With a sweeping anti-gun-rights initiative vote looming in Washington, that state’s liberal Democrat governor may have just added more momentum to the grassroots campaign to defeat the gun control measure by deciding he would no longer sign certificates for the winners in a police marksmanship competition because the program involves the National Rifle Association.
Gov. Jay Inslee’s executive director of communications sent letters to a citizen and a member at large of the Washington State Police Pistol Association explaining that Inslee has decided to no longer sign the “Governor’s 20” certificates because he “is no longer able to support any program affiliated with the National Rifle Association (NRA), due to the organization’s obstructive efforts to undermine common sense gun safety measures, including those that enjoy broad public support.”
Revelation of the letters, one dated in May and the other earlier this month, quickly lit up social media. So far as many gun rights activists are concerned, NRA has actually protected the right to keep and bear arms by standing in the way of Evergreen State gun prohibitionists and their extreme agenda.
Inslee has not been friendly to gun owners since his first stint in Congress, when he was thrown out after one term by voters in Washington’s Tri-City district because he supported the Clinton ban on so-called “assault weapons.” He has supported various gun control schemes ever since.
The “Governor’s 20” competition has absolutely nothing to do with gun rights politics, yet Inslee has politicized it. The competition is as much an event of skill as a golf tournament or tennis match, but because the NRA is associated with the program, Inslee has taken the low road, according to his critics in the firearms community.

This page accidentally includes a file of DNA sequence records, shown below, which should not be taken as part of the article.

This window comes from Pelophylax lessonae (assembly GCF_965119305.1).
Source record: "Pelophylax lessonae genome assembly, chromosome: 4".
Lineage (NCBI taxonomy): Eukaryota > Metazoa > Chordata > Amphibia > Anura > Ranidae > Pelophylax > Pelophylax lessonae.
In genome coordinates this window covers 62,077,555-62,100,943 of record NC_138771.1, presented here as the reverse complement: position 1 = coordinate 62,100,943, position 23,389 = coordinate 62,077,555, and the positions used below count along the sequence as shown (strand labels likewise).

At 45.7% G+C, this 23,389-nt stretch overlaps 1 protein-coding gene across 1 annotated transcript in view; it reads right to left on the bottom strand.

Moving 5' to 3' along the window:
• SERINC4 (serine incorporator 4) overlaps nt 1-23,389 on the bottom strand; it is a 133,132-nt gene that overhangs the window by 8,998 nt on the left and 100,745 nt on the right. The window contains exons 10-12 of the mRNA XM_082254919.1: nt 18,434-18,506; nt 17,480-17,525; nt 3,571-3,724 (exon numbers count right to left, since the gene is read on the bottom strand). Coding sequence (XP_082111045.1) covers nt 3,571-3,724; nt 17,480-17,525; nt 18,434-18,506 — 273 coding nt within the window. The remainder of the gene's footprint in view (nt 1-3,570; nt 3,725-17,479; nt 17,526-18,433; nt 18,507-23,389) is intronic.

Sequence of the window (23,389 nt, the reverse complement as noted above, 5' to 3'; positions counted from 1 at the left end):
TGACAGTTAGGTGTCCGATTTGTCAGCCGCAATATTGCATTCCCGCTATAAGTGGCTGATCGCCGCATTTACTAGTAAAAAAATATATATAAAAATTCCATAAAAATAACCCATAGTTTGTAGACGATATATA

Like it or not, this actually will play into the political fight currently brewing over Initiative 1639, the 30-page gun control measure that Washington voters will decide in November. Opponents of the initiative most likely will use Inslee’s swipe at the NRA in an attempt to demonstrate the pettiness of anti-gunners.
The initiative has energized a groundswell of grassroots opposition, especially since the Washington State Supreme Court overruled a lower court judge’s decision to disqualify the measure because the petitions did not meet the requirements of state election law.
Add to that the hypocrisy of proponents who have complained about the NRA contributing $150,000 to the “No On I-1639” campaign, while they have raised and spent more than $4 million to get the measure on the ballot and promote its passage. There was also one Twitter message ripping the NRA contribution as “out of state money,” while at the same time, the “Safe Schools/Safe Communities” committee backing the initiative has received $250,000 from the New York-based Everytown for Gun Safety.